As authorities continue to investigate an attempted terror attack on a contest to draw the prophet Muhammad in Texas, Bosch Fawstin, the winner of the event, has retreated into hiding, saying he faces persistent death threats.
UPDATE: Bosch Fawstin wrote this on Twitter: “Despite a Dishonest Wall Street Journal headline story saying I’ve gone into hiding because I’ve gotten death threats, I’ve Not gone into hiding”
Pamela Geller (h/t revereridesagain) Bosch Fawstin netted $12,500 for winning the contest’s grand prize as well as the “People’s Choice Award” for his drawing depicting Muhammad wielding a sword and saying, “you can’t draw me!”
ALL CARTOONS BELOW ARE BY BOSCH FAWSTIN, AN EX-MUSLIM
In an interview on Tuesday, the cartoonist was vague about his whereabouts, saying only that he lives somewhere in the U.S. “I don’t want to say where,” Mr. Fawstin said, also declining to say his age. “There are Muslims out there who want to kill me.”
Mr. Fawstin said he was raised by Albanian Muslim parents in the Bronx but eventually renounced his faith. He said the 9/11 terrorist attacks motivated him to use his art to denounce Islamic extremism.
He has drawn a comic book called “Pigman,” featuring a hero who battles “pigotry” and his arch nemesis, SuperJihad. He said he has also drawn several dozen cartoon renderings of the Islamic prophet.
“I do it because we have been told we can’t,” he said. “I’m not just provoking people for the hell of it.…Provocation is freedom of speech—it’s not separate from it.”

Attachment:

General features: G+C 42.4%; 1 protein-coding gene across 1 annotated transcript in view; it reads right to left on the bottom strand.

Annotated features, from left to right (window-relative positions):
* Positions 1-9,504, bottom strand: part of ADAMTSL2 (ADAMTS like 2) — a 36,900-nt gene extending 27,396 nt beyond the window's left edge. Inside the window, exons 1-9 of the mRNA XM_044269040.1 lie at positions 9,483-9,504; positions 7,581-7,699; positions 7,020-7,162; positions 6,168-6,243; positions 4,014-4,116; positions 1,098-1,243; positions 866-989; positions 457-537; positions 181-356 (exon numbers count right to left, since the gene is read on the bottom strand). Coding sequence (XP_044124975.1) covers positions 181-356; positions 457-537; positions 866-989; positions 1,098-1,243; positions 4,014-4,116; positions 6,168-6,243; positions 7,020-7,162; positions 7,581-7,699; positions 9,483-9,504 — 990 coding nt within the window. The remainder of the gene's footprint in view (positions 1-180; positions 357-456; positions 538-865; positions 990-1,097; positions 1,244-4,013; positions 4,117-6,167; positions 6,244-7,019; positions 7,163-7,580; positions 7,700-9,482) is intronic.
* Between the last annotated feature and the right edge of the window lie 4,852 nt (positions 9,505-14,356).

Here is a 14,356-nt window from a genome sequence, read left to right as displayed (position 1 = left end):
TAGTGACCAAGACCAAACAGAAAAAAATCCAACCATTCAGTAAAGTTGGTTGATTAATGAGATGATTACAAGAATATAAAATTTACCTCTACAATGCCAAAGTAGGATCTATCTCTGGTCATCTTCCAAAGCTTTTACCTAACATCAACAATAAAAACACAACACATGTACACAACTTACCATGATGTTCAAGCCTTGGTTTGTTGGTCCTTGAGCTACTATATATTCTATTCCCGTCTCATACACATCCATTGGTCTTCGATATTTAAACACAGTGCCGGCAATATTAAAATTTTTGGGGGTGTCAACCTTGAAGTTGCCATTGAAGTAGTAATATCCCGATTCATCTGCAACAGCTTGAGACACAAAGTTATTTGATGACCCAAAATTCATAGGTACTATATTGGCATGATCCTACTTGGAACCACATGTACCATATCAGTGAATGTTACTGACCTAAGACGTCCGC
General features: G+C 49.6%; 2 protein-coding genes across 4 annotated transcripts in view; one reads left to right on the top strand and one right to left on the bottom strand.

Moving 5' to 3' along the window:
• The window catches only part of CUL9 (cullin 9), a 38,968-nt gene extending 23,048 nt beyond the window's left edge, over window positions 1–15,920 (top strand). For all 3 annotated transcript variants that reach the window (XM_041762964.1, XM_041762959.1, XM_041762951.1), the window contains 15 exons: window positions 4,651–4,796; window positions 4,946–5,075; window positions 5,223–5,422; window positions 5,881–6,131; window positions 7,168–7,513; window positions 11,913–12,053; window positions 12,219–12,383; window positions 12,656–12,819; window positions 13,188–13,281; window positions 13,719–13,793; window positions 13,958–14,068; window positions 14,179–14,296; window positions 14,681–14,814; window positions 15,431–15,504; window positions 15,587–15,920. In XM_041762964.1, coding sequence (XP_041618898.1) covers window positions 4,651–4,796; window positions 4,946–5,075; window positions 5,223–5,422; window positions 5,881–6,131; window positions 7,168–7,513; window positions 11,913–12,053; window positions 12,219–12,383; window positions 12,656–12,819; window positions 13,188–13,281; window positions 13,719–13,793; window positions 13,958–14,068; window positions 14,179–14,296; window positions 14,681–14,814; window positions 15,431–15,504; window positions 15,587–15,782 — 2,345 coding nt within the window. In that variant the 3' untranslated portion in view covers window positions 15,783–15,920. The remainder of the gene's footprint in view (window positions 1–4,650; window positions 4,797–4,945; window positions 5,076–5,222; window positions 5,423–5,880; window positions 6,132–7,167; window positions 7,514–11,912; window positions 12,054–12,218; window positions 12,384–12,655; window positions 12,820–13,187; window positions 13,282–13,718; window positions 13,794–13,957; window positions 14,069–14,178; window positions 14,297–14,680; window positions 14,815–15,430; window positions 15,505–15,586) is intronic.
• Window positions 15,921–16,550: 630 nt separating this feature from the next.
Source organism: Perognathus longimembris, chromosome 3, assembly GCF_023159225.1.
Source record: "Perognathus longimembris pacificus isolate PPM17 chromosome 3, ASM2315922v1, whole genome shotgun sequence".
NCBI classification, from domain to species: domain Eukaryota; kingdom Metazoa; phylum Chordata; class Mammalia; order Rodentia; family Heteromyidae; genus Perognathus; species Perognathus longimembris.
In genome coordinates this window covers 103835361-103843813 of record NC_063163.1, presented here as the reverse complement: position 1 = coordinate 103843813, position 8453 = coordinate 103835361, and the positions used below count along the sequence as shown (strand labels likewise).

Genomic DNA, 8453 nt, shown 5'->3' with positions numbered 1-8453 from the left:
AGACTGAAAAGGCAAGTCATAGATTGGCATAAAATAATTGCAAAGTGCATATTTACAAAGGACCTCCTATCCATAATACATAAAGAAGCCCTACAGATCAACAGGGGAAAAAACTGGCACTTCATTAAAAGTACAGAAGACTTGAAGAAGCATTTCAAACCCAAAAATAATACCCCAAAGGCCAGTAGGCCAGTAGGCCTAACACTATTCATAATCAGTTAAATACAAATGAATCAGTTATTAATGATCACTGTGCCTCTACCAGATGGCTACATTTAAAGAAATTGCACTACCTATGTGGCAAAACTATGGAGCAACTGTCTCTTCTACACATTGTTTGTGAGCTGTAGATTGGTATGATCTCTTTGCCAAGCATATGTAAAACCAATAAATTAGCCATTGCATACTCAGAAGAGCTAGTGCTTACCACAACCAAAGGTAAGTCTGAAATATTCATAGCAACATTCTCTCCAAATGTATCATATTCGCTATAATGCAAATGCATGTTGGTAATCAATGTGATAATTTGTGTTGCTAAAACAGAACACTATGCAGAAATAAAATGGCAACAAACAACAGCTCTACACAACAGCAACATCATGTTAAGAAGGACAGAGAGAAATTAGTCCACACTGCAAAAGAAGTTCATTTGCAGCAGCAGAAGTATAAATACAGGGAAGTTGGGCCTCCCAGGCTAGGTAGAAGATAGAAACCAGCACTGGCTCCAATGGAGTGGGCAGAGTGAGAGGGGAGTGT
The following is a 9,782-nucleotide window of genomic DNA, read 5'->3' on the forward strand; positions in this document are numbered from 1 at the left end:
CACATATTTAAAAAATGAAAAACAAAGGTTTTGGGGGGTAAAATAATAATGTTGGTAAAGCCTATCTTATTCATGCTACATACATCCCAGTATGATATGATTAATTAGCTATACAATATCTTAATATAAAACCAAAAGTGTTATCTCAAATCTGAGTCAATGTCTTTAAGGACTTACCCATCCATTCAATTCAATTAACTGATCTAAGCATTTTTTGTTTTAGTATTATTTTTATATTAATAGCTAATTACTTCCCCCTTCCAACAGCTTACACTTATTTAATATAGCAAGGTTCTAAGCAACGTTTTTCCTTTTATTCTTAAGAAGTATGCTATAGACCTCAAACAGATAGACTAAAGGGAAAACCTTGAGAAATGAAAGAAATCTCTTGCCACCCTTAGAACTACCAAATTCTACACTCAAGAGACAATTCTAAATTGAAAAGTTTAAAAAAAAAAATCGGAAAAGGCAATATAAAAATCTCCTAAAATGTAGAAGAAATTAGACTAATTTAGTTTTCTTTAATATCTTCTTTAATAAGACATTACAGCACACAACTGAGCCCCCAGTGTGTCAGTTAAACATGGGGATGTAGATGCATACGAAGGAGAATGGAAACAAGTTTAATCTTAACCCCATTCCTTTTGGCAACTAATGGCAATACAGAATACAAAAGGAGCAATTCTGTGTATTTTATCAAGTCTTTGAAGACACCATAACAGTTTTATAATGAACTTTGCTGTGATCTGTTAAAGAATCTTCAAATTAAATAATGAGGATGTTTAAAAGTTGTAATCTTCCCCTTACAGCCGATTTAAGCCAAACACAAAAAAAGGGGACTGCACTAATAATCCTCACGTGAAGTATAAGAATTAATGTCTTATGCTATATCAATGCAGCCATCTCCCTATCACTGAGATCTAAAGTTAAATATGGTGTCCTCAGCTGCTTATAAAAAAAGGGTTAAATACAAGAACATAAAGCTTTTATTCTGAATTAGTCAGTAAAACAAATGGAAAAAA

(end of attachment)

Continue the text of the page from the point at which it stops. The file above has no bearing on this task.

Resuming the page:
The Muhammad art competition in Garland, Texas, was hosted by the American Freedom Defense Initiative. Some 200 people attended the event according to a participant.
Pamela Geller, the group’s president, said the competition was a way to promote free speech and was a response to a January attack on the French satirical magazine Charlie Hebdo by Islamic extremists that killed 12 people, including some of the publication’s most famous cartoonists. Critics of the group claim it promotes extreme, anti-Islamic views.
Armed with assault rifles and wearing protective body gear, two men opened fire outside the community center in Garland but were quickly gunned down by law enforcement.
Days before the shooting, the Department of Homeland Security and the Federal Bureau of Investigation sent a joint bulletin to law-enforcement agencies, warning that while authorities didn’t know of any specific threats tied to the contest, they were concerned that it could “prompt violent extremist reaction”.
The bulletin said authorities were especially concerned about acts targeting contest participants, who may not understand the degree to which they could be in danger, in the days and weeks following the event.
Mr. Fawstin said he will likely have to remain incognito for the foreseeable future. “I’ve been called a hermit since a kid,” he said. “I’m used to being on my own.”